http://gawker.com/5449166/is-wyclef-jeans-charity-the-best-one-to-help-haiti

    Please read this before you donate to Yele! There’s also some interesting info in the comments section that could be helpful in making donations to Haiti relief orgs in general.

  10. whatshername

    So I might have to take back what I said about Yele? Gawker has an article about the charity based on docs The Smoking Gun got a hold of. There’s some shady stuff that happened with their finances over the past few years….

    http://gawker.com/5449166/is-wyclef-jeans-charity-the-best-one-to-help-haiti

    Please read this before you donate to Yele! There’s also some interesting info in the comments section that could be helpful in making donations to Haiti relief orgs in general.

  11. Anonymous

    why are we so willing to millions of dollars to Haiti, and don’t direct more money to our own nation’s poor?

  12. Anonymous

    why are we so willing to millions of dollars to Haiti, and don’t direct more money to our own nation’s poor?

  13. Sam

    I’ve not worked in Haiti, but I have worked with Partners in Health, and will second (third?) the recommendation.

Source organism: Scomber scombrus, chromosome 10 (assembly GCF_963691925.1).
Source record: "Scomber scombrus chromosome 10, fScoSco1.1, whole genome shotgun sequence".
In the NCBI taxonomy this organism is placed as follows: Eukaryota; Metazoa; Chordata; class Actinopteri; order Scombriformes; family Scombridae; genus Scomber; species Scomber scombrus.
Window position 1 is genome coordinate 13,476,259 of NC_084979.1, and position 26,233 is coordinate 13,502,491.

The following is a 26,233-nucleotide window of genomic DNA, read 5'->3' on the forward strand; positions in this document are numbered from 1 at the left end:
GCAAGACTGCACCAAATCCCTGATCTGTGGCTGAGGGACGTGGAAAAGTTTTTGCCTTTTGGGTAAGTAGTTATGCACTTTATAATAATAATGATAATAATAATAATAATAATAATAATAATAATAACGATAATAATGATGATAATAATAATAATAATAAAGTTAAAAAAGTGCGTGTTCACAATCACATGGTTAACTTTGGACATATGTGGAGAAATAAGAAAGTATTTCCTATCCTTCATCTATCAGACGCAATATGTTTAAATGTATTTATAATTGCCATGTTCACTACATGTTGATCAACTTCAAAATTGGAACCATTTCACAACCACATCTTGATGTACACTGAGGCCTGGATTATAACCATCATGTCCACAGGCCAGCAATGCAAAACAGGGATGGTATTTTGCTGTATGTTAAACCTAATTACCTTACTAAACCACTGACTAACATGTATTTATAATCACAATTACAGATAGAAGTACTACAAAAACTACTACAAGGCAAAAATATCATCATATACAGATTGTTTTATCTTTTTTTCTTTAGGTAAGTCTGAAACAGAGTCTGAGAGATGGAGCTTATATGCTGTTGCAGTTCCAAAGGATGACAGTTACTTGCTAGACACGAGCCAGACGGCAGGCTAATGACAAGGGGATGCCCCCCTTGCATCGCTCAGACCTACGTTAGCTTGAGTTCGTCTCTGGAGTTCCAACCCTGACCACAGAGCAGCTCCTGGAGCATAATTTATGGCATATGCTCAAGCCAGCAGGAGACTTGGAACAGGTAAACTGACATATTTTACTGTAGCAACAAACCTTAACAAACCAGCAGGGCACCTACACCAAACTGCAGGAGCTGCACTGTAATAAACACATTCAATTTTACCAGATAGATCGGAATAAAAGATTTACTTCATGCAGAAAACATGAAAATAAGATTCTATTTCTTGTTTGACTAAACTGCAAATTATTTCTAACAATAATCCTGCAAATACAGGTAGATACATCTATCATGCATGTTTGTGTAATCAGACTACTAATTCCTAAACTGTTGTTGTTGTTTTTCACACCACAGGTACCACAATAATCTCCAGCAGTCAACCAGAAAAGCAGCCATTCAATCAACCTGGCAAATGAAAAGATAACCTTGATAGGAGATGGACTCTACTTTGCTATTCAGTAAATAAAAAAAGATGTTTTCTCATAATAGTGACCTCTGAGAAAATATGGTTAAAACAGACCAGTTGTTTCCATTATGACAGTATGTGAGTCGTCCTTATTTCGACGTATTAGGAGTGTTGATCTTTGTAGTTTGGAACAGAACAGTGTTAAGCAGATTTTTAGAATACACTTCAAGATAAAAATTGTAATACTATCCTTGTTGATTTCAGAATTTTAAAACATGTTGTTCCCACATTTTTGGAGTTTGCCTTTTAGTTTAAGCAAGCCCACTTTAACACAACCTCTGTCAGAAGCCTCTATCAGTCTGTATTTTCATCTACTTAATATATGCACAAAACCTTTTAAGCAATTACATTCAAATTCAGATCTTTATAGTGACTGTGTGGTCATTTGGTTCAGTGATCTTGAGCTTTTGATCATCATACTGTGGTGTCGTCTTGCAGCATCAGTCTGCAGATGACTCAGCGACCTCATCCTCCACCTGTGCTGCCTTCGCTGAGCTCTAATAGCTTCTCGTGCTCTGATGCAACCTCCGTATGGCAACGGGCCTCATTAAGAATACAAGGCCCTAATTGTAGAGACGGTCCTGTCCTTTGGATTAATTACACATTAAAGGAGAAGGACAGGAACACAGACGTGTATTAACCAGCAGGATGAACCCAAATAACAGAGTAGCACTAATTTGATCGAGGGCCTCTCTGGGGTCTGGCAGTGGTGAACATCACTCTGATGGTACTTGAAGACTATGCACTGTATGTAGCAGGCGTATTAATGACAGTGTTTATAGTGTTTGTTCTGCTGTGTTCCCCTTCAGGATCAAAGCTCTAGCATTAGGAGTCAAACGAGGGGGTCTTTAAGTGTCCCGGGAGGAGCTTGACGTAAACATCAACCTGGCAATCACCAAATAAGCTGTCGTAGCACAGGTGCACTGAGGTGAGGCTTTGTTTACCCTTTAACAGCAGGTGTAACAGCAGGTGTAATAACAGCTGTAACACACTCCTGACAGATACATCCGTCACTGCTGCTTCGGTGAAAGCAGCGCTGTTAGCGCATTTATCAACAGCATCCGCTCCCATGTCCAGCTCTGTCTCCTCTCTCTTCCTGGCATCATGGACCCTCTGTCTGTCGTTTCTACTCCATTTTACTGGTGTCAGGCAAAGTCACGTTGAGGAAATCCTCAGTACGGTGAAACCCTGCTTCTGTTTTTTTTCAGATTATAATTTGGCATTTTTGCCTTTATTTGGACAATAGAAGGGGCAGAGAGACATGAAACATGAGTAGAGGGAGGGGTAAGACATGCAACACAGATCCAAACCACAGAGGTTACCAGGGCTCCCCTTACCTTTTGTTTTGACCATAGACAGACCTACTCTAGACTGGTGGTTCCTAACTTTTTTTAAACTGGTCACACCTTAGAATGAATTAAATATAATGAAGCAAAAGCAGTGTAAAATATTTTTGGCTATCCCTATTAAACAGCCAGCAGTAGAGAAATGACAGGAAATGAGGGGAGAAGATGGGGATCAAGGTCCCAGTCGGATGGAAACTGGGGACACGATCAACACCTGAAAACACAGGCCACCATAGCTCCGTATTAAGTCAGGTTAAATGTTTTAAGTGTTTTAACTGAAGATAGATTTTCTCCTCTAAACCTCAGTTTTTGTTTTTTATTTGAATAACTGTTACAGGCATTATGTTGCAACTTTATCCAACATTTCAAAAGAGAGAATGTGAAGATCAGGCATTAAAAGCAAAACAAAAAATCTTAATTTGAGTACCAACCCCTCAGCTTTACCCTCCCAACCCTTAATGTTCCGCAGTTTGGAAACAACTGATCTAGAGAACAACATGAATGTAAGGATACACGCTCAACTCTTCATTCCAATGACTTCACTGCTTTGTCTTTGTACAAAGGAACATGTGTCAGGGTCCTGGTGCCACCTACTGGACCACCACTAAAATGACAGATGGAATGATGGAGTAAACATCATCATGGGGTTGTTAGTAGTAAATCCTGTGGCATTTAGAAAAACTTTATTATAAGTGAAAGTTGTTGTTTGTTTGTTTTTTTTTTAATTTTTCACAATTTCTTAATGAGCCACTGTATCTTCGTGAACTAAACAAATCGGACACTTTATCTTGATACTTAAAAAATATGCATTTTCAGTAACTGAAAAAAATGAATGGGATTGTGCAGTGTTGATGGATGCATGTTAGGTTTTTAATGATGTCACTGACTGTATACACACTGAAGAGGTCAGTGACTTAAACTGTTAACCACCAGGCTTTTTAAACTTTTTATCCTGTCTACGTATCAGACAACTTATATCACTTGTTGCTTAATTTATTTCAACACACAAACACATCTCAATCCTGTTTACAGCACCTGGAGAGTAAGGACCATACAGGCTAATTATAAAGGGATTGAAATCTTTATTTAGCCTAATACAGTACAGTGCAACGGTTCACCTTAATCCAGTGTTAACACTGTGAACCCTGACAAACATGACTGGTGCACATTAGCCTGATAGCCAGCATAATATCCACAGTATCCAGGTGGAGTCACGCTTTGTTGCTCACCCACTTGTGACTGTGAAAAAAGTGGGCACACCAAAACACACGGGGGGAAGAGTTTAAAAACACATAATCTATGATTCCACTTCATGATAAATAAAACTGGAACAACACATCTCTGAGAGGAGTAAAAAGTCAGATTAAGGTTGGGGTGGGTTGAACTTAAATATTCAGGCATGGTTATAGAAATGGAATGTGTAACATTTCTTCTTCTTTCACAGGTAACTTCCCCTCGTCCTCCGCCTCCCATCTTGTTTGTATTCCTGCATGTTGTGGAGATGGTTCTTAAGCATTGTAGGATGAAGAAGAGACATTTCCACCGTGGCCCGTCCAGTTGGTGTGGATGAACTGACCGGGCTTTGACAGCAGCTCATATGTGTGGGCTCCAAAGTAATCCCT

14. Rory

    #3, Arielle…Agreed. I too have spent time in Haiti and believe PIH, especially, is a great organization that needs your support. Avoid donating by text because as #4 says, alot of your money may get lost in the bureacracy…

  15. Rory

    #3, Arielle…Agreed. I too have spent time in Haiti and believe PIH, especially, is a great organization that needs your support. Avoid donating by text because as #4 says, alot of your money may get lost in the bureacracy…

  16. just be aware

    in selecting donation agencies. the yele site says that 100% goes straight to relief “operation” meaning parts of it will go towards funding the donation-promoting body, transaction fees, paying workers, etc. as shameful as this sounds, i’m not too familiar with donation-accepting entities, but there must be some (may be americares?) that actually sends 100% of the money donated straight to ‘activities’ such as purchasing medical equipment or whatever. a good start might be donating to a 100% volunteer entity.

  17. just be aware

    in selecting donation agencies. the yele site says that 100% goes straight to relief “operation” meaning parts of it will go towards funding the donation-promoting body, transaction fees, paying workers, etc. as shameful as this sounds, i’m not too familiar with donation-accepting entities, but there must be some (may be americares?) that actually sends 100% of the money donated straight to ‘activities’ such as purchasing medical equipment or whatever. a good start might be donating to a 100% volunteer entity.

  18. Arielle

    I have spent time in Haiti and I would suggest donating to Partners in Health or Doctors Beyond Borders.

  19. Arielle

    I have spent time in Haiti and I would suggest donating to Partners in Health or Doctors Beyond Borders.

  20. whatshername

    another text message donation option: